The Baal Shem Tov was once traveling with some of his disciples. They decided to stop at an inn for a meal. Immediately upon arrival the students went to inquire about the shochet (ritual slaughterer). They inspected his knife and began questioning him on his knowledge of kashrut and Jewish law. They returned to the Baal Shem Tov to present their concerns and ask his opinion. The Baal Shem Tov sighed, “If only we were as concerned with what came out of our mouths as we are with what goes into our mouths.” The students understood that in their endeavor to be meticulous with kashrut they may have been harsh or insensitive toward the shochet.
This week’s Torah portion of Shemini deals extensively with the specifications of non-kosher and kosher animals. The Ramban writes, “The birds and many of the land animals forbidden by the Torah are predators, while the permitted animals are not. We are commanded not to eat those animals possessive of a cruel nature, so that we should not absorb these qualities into ourselves.”
The Ramban gives us a taste of the incredible thought behind kashrut. As the old saying goes, “You are what you eat.” If an animal has died a cruel and painful death, we cannot eat that meat as the energy will weigh us down. The crawling creatures of land and sea are prohibited precisely because they are bottom-feeders. Consumption of such lowly creatures is below us.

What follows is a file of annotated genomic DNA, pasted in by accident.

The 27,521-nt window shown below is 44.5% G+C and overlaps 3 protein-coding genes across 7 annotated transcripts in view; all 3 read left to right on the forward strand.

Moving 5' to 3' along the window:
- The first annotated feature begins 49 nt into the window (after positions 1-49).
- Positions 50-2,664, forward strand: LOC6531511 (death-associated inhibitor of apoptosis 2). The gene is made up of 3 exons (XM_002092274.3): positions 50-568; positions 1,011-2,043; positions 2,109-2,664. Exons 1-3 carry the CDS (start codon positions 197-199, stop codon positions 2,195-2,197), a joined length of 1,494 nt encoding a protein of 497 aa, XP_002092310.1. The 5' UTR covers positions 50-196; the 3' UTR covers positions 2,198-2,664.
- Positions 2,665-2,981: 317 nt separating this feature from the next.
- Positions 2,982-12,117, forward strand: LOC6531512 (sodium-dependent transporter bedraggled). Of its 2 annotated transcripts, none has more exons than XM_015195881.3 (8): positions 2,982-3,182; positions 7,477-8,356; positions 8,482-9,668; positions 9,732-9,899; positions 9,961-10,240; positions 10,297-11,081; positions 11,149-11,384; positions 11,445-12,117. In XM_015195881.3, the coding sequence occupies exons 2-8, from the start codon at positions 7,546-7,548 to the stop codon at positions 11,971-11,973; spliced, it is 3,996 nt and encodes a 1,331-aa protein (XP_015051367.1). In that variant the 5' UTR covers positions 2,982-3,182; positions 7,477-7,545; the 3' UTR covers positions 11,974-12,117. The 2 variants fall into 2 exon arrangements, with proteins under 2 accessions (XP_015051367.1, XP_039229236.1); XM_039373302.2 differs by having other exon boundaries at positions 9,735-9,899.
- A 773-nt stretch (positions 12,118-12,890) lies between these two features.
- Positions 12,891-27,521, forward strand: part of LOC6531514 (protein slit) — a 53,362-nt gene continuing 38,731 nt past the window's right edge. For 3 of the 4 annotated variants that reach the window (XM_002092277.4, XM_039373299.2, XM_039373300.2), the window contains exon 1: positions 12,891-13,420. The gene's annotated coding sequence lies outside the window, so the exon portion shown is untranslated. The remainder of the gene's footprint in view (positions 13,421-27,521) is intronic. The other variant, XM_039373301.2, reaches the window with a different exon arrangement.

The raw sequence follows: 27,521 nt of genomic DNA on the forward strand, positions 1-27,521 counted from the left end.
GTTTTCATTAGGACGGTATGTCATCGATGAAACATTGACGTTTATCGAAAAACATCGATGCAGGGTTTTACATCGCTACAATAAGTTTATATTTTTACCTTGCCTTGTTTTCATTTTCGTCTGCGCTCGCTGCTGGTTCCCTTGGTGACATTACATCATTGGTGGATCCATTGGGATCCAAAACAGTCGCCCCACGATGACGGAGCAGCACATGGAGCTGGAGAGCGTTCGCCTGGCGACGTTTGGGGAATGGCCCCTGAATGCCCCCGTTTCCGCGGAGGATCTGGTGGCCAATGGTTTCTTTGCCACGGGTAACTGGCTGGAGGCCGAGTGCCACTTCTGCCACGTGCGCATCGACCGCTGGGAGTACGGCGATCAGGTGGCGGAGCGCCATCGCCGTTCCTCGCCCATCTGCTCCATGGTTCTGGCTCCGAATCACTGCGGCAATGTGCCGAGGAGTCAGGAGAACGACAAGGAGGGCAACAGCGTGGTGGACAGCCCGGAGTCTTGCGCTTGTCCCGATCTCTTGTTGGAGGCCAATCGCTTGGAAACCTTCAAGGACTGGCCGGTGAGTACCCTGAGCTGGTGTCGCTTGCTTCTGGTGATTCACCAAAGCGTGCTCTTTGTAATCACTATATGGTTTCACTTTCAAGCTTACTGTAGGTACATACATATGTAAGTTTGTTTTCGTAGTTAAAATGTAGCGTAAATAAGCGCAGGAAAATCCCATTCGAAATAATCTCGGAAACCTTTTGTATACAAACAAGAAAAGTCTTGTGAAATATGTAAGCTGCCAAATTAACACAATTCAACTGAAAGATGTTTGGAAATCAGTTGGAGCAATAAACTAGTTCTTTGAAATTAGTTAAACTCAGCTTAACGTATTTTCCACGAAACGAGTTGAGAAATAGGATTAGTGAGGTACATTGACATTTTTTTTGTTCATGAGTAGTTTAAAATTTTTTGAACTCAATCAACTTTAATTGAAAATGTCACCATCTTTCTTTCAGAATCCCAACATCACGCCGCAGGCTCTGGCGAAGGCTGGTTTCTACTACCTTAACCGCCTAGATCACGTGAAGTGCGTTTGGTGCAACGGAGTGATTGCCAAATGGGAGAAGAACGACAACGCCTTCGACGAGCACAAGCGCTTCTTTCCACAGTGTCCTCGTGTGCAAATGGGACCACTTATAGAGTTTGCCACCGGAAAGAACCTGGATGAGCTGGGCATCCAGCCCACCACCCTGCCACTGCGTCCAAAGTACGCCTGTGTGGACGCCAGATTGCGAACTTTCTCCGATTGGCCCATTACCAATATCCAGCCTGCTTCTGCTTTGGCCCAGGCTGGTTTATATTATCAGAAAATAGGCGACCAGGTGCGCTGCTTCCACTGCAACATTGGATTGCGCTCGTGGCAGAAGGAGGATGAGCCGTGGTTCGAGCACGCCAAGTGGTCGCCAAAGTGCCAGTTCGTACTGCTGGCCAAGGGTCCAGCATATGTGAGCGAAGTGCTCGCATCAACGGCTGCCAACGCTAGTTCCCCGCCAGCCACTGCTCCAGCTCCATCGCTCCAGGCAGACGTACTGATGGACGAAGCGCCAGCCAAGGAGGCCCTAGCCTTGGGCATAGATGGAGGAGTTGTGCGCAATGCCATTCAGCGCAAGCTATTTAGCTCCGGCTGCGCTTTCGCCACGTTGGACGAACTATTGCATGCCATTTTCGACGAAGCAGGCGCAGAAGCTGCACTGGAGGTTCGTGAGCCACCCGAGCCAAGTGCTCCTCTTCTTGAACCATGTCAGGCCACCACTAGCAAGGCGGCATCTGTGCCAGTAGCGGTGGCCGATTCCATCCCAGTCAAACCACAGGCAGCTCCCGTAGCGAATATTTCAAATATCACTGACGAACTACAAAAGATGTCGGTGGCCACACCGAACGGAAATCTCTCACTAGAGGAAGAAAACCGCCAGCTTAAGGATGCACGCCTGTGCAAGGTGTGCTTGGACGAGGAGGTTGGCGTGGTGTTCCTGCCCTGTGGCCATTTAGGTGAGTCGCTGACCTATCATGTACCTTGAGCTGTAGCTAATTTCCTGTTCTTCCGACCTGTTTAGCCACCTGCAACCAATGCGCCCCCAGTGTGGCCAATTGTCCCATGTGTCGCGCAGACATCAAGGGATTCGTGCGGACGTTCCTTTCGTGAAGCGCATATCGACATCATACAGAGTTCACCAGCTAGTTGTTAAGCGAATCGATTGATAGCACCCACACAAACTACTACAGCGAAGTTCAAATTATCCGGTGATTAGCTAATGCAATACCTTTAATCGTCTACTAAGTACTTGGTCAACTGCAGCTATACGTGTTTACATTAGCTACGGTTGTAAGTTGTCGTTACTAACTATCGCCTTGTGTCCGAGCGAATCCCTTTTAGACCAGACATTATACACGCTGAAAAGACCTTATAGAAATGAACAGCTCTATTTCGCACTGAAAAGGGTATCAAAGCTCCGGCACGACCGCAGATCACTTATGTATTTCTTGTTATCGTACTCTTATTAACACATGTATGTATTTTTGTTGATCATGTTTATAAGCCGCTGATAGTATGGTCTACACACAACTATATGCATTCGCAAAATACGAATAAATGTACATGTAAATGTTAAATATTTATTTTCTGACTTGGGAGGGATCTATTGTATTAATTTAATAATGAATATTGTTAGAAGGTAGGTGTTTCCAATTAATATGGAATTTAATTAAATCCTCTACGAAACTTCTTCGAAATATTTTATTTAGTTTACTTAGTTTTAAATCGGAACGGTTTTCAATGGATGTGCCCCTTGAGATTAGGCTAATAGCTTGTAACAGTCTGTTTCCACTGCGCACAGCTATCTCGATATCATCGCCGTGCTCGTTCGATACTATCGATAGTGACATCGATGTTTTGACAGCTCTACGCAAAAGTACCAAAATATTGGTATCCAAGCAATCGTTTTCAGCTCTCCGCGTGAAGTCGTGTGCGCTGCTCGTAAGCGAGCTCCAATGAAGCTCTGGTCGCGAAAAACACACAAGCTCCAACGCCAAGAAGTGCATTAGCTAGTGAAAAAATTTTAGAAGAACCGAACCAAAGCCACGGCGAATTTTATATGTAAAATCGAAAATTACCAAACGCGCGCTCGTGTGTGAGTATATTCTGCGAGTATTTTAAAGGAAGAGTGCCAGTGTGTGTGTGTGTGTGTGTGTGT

After concluding the discussion of kosher and non-kosher animals, the Torah states, “You shall sanctify yourselves and be holy because I am holy.” We have incredible potentials. Our souls come from the loftiest of realms. We betray our own stature by living in a manner unbecoming of our nobility. As the Baal Shem Tov illustrates in the story, this extends beyond what we eat. We must always speak and act with sensitivity and intention. May we merit to live up to our lofty potentials of being a holy nation and a light unto the nations.
– Rabbi Liad Braude